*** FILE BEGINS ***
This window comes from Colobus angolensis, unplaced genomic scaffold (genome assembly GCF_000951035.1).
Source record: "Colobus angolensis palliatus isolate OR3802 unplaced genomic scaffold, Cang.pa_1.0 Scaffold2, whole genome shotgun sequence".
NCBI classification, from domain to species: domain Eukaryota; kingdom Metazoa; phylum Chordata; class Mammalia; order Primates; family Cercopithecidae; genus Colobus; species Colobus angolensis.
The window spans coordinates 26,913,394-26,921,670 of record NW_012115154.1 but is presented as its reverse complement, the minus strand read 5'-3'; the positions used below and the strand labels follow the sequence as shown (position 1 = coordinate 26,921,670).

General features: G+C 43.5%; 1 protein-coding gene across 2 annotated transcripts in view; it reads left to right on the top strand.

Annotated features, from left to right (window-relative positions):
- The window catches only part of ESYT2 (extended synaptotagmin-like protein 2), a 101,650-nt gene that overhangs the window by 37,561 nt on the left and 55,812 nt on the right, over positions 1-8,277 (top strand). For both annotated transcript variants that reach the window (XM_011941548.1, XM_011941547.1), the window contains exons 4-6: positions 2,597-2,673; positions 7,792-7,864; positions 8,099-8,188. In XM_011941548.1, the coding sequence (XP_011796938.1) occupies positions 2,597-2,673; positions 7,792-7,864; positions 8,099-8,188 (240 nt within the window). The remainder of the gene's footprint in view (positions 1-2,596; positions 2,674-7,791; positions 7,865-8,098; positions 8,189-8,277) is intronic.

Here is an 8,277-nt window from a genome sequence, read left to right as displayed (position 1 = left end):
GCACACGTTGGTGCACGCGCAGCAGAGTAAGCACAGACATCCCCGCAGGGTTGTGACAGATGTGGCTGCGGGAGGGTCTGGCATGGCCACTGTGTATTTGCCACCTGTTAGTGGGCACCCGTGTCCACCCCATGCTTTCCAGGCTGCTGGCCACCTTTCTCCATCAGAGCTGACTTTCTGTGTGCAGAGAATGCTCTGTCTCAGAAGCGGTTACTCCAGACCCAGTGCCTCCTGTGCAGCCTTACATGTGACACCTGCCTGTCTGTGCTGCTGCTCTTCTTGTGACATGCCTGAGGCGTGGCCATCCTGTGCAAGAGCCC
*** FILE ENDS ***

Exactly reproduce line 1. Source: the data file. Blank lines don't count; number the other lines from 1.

This window comes from Colobus angolensis, unplaced genomic scaffold (genome assembly GCF_000951035.1).